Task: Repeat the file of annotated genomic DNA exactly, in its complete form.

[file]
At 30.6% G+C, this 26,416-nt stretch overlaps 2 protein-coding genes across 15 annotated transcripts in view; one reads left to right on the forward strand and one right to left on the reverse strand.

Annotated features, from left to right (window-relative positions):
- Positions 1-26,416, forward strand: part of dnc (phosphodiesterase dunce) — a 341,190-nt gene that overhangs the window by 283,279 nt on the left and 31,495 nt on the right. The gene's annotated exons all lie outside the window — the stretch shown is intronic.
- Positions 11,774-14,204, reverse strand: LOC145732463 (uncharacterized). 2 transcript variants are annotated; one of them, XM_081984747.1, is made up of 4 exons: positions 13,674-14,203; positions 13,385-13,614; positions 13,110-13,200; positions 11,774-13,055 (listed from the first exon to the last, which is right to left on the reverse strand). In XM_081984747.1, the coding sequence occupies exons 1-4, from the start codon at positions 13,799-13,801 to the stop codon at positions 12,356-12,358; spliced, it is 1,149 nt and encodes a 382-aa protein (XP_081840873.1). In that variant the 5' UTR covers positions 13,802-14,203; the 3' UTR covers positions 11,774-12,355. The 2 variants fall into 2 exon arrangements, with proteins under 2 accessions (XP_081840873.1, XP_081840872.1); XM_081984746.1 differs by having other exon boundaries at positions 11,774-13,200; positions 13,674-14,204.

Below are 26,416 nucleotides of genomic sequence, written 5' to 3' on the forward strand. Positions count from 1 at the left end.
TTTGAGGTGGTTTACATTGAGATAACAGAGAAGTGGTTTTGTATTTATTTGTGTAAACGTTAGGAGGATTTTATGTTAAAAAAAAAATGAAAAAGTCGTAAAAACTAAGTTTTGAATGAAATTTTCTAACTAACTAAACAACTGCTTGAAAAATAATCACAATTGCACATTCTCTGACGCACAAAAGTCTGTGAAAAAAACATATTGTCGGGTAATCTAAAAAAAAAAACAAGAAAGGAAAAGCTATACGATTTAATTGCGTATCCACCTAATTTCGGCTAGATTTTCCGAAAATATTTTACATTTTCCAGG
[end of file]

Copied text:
At 30.6% G+C, this 26,416-nt stretch overlaps 2 protein-coding genes across 15 annotated transcripts in view; one reads left to right on the forward strand and one right to left on the reverse strand.

Annotated features, from left to right (window-relative positions):
- Positions 1-26,416, forward strand: part of dnc (phosphodiesterase dunce) — a 341,190-nt gene that overhangs the window by 283,279 nt on the left and 31,495 nt on the right. The gene's annotated exons all lie outside the window — the stretch shown is intronic.
- Positions 11,774-14,204, reverse strand: LOC145732463 (uncharacterized). 2 transcript variants are annotated; one of them, XM_081984747.1, is made up of 4 exons: positions 13,674-14,203; positions 13,385-13,614; positions 13,110-13,200; positions 11,774-13,055 (listed from the first exon to the last, which is right to left on the reverse strand). In XM_081984747.1, the coding sequence occupies exons 1-4, from the start codon at positions 13,799-13,801 to the stop codon at positions 12,356-12,358; spliced, it is 1,149 nt and encodes a 382-aa protein (XP_081840873.1). In that variant the 5' UTR covers positions 13,802-14,203; the 3' UTR covers positions 11,774-12,355. The 2 variants fall into 2 exon arrangements, with proteins under 2 accessions (XP_081840873.1, XP_081840872.1); XM_081984746.1 differs by having other exon boundaries at positions 11,774-13,200; positions 13,674-14,204.

Below are 26,416 nucleotides of genomic sequence, written 5' to 3' on the forward strand. Positions count from 1 at the left end.
TTTGAGGTGGTTTACATTGAGATAACAGAGAAGTGGTTTTGTATTTATTTGTGTAAACGTTAGGAGGATTTTATGTTAAAAAAAAAATGAAAAAGTCGTAAAAACTAAGTTTTGAATGAAATTTTCTAACTAACTAAACAACTGCTTGAAAAATAATCACAATTGCACATTCTCTGACGCACAAAAGTCTGTGAAAAAAACATATTGTCGGGTAATCTAAAAAAAAAAACAAGAAAGGAAAAGCTATACGATTTAATTGCGTATCCACCTAATTTCGGCTAGATTTTCCGAAAATATTTTACATTTTCCAGG